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Beasting It – Homeric Similes on the Bayou

Corinne O. Pache

The 2012 film Beasts of the Southern Wild by newcomer director Benh Zeitlin was hailed as “exhilarating” and “a blast of sheer, improbable joy,” just as it was reviled as “borderline racist,” “a Republican fantasy,” and “a crude pornography of violence.” While the film leaves few viewers cold, both its advocates and detractors tend to interpret the narrative in a cultural vacuum, thereby eschewing its many-layered complexities. Many characterize the story as a quest or a lower-case odyssey, but no one has considered the film’s profound engagement with ancient epic narrative. Analyzing the threads that connect the film with the Odyssey, my talk considers the film as a recent reception that can help us rethink ancient poetry, and more particularly Homeric similes.

        As Winkler (2009, 11-12) argues, there is a natural affinity between modern cinema and Homeric epic, especially the Odyssey, which can be seen as a precursor of the newer medium. Beasts of the Southern Wild can be connected to the Odyssey in several important ways, both structurally and thematically. Framed as the reflections of a six-year old girl named Hushpuppy, the narrative is epic in its ambition to record a world and culture in danger of disappearing. Homeric themes include a strong focus on food and hospitality, a visit to a Hades-like brothel named Elysian Fields, and a funeral pyre and the ceremony attending it.  Most Homeric of all are the wild porcine Aurochs of the heroine’s imagination that punctuate the narrative very much like Homeric similes. Although Martindale (2006, 11) might disapprove of film—an artifact of popular culture he thinks classicists should stay away from—my talk heeds his exhortation for a dialogic scholarship that includes artistic and scholarly receptions (1993, 53-4).

        In the first half of the talk, I show how the Aurochs of the film provide a concrete example of Martin’s description of Homeric similes as “transition shots” (1997, 146) and of similes as a site of competition between narrator and character recently analyzed by Ready (2011). The Aurochs function in two ways in the film. For Hushpuppy, they symbolize her fears about her community and family as she imagines these prehistoric beasts coming back to life because of the melting of the ice cap; for the film director, the Aurochs represent an opportunity to frame his narrative with scenes depicting mythical creatures that take the viewer out of the everyday reality of Hushpuppy’s world. The Aurochs thus provide the director with a chance to display a different register, much as similes allow singers to display their skills when performing Homeric epic.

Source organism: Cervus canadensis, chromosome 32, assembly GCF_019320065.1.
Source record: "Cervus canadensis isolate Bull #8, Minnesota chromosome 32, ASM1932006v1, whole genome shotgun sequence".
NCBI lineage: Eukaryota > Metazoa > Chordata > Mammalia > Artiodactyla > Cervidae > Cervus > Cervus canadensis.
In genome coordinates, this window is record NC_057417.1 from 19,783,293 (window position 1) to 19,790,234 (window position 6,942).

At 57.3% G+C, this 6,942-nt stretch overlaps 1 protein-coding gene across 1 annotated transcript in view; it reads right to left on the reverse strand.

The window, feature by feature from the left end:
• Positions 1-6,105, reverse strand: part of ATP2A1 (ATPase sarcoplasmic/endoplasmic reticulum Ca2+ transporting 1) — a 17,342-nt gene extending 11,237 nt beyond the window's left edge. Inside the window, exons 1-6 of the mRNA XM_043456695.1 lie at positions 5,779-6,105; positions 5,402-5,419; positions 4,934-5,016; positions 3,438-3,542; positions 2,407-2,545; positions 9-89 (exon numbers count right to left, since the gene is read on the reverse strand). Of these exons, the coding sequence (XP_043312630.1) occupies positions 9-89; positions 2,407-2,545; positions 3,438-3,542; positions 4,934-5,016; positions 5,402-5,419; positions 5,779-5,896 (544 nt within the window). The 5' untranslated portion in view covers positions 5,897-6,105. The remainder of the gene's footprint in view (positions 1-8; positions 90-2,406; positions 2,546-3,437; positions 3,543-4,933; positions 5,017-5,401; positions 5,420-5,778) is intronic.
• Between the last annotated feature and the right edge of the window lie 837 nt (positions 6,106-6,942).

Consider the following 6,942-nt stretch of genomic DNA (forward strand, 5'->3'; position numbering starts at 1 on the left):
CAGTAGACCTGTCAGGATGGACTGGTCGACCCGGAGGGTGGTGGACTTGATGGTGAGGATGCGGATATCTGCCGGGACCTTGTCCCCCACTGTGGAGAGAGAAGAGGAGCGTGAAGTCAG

In the second half of the talk, I look at the simile comparing Odysseus to a lion spattered with blood at the end of the Odyssey in dialogue with the images of Aurochs in Beasts of the Southern Wild. First spoken by the narrator (22.402), later repeated by Eurykleia (23.48), this simile is the last in a sequence of lion similes scattered through the poem. Odysseus the lion standing among the dead bodies of the suitors intrudes on the narrative like the Aurochs do when Hushpuppy finally confronts them the last time they appear in the film. The last appearance of the Aurochs and the last appearance of the lion simile in Odyssey 23 also force us to reconsider all the prior occurrences of the same image, but to completely different effect. Hushpuppy is able to confront the beasts of her imagination and gain strength to face the death of her father. The two final lion similes in the Odyssey stress the savagery of the hero’s revenge, and the narrator shows us a leonine Odysseus who provokes different reactions in different characters, thus presenting Odysseus as an ambiguous and dangerous figure. In both cases, the last image of the animal sequence provides the last transition towards the conclusion of both narratives, which both focus on acknowledging loss and restoring the community.


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Looking Both Ways: Dialogic Receptions in Practice

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